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Tampa nightclubs claim they're under attack | News

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Tampa nightclubs claim they're under attack
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Tampa, Florida -- It was a packed house inside Tampa City Council Chambers on Thursday as the council began talks during a workshop about possibly regulating nightclubs within city limits and defining what exactly is a "nightclub."

Proposed regulations include:

  • Restricting anyone under the age of 21 from entering a nightclub that serves alcohol
  • Requiring nightclubs to hire extra duty officers (the number varies based on maximum occupancy)
  • Requiring at least one staff member on duty to be trained by the Fire Marshall's Crowd Management program
  • Establishing a suspension/revocation process based on criminal activity.
  • Crowd management training
  • The nightclubs would also have to obtain a permit to operate and fall under the regulations of Chapter 6 of the city code which regulates pain clinics and adult use businesses.

Nightclub owners are not happy about the proposals.  The Facebook Page says it all:  "Tampa Nightlife is Under Attack-Fight for Your Rights."

The ideas were introduced after recent violence at nightclubs led to city council asking its staff what could be done to improve safety.

Among those who spoke Thursday included bar and nightclub owners from the Ybor City area.

Sandra Hein, with Czar in Ybor says, "We're concerned that we're not going to be able to stay in business.  The regulations they are proposing are extraordinary for us at Czar.  It would be an extra $168,000 in extra off duty officers a year."

Based on the number of patrons on some nights, Heim says they'd need to hire 5 additional off duty officers under the proposed regulations.

She is also strongly opposed to restricting people under the age of 21 from entering her establishment.

"It's their right to be there. They can die for our country, but they can't dance on my dance floor. It's a little ridiculous. They can vote and put these people in office, but they can't dance in our club.  That's just insane," she said.

Despite the large number of those opposed to the proposed regulations, there were those who support the chances, including Ellen Snelling with the Tampa Alcohol Coalition.

"I think if we want to have an idea situation to keep underage drinking to a low level, then I believe 21 and up wold work.  It's working in 21 other cities and counties across the state," she told the council.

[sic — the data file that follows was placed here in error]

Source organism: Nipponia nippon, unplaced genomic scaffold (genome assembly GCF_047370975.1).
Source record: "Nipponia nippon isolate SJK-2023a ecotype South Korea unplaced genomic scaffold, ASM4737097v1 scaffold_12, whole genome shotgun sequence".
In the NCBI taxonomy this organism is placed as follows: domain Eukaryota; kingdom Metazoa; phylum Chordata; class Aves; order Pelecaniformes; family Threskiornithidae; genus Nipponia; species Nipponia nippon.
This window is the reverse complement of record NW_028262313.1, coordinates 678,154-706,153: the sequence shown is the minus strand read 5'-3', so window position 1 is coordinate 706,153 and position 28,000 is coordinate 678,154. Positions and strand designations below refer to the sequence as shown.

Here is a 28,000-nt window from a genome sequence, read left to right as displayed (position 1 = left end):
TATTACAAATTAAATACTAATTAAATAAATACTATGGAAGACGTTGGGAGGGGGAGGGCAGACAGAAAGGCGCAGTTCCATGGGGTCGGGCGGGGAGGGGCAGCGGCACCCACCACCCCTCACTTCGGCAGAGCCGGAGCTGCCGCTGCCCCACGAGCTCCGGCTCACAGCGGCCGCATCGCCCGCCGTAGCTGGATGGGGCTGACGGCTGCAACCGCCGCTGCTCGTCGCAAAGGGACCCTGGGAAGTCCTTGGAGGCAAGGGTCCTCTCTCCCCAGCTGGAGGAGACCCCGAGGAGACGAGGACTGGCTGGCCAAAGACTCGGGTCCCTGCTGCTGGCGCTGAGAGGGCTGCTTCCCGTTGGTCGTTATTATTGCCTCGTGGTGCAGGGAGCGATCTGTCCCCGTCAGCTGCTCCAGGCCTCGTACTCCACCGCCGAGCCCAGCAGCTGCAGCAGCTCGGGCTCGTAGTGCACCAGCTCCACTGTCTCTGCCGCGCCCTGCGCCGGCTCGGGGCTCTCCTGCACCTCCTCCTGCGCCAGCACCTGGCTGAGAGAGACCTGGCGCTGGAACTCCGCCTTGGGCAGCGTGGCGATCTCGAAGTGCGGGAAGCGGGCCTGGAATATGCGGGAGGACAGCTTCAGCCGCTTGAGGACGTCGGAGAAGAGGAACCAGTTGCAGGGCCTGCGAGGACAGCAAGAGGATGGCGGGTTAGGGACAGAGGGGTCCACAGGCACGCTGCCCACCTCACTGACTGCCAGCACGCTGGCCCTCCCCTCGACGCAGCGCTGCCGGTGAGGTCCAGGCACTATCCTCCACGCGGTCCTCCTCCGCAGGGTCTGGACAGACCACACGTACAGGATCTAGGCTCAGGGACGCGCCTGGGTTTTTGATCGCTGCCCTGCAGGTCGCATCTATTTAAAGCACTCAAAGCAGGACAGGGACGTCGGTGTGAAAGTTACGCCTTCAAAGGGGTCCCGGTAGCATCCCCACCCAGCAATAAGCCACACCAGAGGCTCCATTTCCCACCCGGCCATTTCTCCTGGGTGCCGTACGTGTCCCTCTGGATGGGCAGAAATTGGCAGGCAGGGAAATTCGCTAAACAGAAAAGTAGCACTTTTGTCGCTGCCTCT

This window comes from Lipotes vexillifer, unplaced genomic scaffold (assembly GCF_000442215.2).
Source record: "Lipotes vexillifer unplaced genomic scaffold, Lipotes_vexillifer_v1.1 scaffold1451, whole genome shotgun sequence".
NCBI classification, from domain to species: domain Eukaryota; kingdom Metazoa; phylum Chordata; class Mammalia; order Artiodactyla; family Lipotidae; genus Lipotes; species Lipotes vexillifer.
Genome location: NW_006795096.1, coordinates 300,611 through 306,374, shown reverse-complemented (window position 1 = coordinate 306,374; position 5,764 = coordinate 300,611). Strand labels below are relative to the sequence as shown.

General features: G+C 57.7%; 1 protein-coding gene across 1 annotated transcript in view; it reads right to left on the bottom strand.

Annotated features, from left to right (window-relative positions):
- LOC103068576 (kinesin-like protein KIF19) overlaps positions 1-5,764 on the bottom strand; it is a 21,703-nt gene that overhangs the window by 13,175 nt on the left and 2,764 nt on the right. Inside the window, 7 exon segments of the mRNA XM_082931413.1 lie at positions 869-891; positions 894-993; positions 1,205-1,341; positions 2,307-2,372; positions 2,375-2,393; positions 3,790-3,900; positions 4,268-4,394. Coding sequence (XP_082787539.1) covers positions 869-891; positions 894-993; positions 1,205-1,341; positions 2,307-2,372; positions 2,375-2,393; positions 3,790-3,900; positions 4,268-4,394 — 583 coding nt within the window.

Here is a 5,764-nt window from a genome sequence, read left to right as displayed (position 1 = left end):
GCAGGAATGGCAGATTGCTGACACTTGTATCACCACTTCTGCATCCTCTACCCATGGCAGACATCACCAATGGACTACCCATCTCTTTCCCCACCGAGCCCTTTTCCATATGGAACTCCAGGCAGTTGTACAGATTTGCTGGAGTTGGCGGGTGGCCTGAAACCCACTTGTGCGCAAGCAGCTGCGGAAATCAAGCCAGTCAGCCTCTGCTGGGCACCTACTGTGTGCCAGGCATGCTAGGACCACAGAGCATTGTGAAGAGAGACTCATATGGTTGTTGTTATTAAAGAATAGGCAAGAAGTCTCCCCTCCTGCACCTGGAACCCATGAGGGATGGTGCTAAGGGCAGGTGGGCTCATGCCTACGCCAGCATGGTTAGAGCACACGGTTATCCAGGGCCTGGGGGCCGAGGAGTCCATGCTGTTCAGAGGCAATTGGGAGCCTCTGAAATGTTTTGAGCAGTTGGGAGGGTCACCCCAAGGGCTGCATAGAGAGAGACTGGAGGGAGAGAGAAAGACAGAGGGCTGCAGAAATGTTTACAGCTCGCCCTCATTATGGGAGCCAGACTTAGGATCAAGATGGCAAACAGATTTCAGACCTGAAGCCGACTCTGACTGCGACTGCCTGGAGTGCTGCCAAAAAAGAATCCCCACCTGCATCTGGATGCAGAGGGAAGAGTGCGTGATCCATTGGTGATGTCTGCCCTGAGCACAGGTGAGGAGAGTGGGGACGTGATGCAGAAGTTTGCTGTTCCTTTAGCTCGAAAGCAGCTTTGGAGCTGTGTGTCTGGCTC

Assistant City Attorney Rebecca Kert told the council she called the workshop so the issue can be discussed with all of those impacted taking part.

She says the goal is to not be over inclusive or under inclusive.

The Ybor City Development Corporation supports tools to deal with problem bars.  A list of recommendations from the YCDC includes meeting with clubs to "discourage catering to high risk patrons", charging clubs for extraordinary expenses associated with on-duty officers and services, review occupancy violation fines, and establish a system of enforcement that relates directly with owners of problem businesses.

The club owners asked they not be punished for the bad deeds of a few, referring to the problem plagued Club Manilla and the former Empire.

"I think you need to be very careful.  When you affect the finances of a business, it's fragile, it's difficult to make payroll for 53 people every week and to add those burdens would be difficult for us, I can tell you and promise you that," Eric Schiller, owner of Gaspar's Grotto in Ybor City told the council.

As expected, Thursday's meeting was just a workshop to put some ideas on the table and get feedback.

No votes were taken.

The earliest the restrictions could come back up in front of city council is June 7.

At that time, a council member could propose an ordinance that includes some or all of restrictions.

Many business owners say they left Thursday's meeting just as concerned as when they walked in.

"We're afraid for our business and just want to make sure that we're going to be able to hold onto it," Hein said.

They're still looking for solutions that will allow them to survive.

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